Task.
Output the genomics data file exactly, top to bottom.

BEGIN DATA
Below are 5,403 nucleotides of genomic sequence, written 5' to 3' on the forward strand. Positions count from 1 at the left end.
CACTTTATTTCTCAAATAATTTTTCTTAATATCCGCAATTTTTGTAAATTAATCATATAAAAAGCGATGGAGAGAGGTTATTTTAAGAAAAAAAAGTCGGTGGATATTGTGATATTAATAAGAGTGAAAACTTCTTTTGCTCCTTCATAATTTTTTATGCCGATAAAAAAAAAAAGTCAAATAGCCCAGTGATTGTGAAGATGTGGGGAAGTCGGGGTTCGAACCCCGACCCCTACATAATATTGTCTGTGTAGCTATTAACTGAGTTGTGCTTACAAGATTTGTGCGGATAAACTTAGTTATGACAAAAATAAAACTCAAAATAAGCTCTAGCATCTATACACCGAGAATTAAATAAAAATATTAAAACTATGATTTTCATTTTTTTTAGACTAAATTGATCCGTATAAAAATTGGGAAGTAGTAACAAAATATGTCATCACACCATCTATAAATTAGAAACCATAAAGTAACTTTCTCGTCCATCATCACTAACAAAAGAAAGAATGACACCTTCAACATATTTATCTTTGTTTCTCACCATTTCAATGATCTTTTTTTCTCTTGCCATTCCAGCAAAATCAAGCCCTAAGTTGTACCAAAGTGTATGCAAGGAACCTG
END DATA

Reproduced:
Below are 5,403 nucleotides of genomic sequence, written 5' to 3' on the forward strand. Positions count from 1 at the left end.
CACTTTATTTCTCAAATAATTTTTCTTAATATCCGCAATTTTTGTAAATTAATCATATAAAAAGCGATGGAGAGAGGTTATTTTAAGAAAAAAAAGTCGGTGGATATTGTGATATTAATAAGAGTGAAAACTTCTTTTGCTCCTTCATAATTTTTTATGCCGATAAAAAAAAAAAGTCAAATAGCCCAGTGATTGTGAAGATGTGGGGAAGTCGGGGTTCGAACCCCGACCCCTACATAATATTGTCTGTGTAGCTATTAACTGAGTTGTGCTTACAAGATTTGTGCGGATAAACTTAGTTATGACAAAAATAAAACTCAAAATAAGCTCTAGCATCTATACACCGAGAATTAAATAAAAATATTAAAACTATGATTTTCATTTTTTTTAGACTAAATTGATCCGTATAAAAATTGGGAAGTAGTAACAAAATATGTCATCACACCATCTATAAATTAGAAACCATAAAGTAACTTTCTCGTCCATCATCACTAACAAAAGAAAGAATGACACCTTCAACATATTTATCTTTGTTTCTCACCATTTCAATGATCTTTTTTTCTCTTGCCATTCCAGCAAAATCAAGCCCTAAGTTGTACCAAAGTGTATGCAAGGAACCTG